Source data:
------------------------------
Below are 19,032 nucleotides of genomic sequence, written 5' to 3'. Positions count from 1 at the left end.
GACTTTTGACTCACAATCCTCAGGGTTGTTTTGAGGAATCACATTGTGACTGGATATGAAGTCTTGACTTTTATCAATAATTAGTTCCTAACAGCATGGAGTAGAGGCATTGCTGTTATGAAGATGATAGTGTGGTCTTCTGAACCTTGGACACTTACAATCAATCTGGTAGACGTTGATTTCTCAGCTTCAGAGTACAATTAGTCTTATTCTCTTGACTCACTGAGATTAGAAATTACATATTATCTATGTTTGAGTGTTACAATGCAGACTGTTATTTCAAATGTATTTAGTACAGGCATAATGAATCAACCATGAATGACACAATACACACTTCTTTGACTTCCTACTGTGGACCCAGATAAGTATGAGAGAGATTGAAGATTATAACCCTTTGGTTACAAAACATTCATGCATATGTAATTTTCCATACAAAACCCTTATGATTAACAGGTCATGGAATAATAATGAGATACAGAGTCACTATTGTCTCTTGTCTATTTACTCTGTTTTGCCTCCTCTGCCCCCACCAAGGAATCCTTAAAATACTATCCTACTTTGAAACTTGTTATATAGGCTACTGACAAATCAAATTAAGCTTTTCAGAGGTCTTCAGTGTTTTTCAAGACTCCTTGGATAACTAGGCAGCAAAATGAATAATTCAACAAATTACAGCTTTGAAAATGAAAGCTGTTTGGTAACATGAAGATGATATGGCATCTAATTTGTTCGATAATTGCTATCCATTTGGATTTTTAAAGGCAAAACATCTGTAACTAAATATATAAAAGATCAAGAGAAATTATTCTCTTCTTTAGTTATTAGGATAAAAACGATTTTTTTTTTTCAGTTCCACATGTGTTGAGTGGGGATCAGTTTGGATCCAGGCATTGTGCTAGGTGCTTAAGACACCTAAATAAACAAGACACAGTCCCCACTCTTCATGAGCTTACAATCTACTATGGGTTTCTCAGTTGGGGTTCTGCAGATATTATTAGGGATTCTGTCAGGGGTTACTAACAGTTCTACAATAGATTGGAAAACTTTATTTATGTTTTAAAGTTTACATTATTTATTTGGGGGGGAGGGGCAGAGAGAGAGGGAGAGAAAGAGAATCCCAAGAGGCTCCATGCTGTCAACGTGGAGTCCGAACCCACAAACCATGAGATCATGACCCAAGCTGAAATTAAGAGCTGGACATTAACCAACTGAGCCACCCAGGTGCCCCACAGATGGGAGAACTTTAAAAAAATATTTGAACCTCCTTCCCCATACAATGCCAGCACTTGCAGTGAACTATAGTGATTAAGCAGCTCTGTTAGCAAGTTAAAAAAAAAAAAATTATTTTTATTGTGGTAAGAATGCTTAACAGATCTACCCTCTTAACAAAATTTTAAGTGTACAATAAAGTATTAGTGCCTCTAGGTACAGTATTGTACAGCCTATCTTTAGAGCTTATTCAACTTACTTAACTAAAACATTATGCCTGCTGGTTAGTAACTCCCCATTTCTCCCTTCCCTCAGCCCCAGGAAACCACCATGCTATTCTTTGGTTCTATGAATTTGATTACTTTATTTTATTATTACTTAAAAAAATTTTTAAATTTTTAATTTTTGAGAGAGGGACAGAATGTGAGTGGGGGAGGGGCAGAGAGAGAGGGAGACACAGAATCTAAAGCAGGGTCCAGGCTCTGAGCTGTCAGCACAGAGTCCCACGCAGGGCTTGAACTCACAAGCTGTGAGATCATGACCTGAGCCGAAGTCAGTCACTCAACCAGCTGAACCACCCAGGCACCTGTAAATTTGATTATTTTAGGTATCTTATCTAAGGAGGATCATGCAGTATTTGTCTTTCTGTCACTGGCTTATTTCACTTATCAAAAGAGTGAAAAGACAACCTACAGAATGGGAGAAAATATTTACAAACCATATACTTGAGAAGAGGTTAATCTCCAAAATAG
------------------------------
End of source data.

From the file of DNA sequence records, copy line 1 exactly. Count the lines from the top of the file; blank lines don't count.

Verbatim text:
Below are 19,032 nucleotides of genomic sequence, written 5' to 3'. Positions count from 1 at the left end.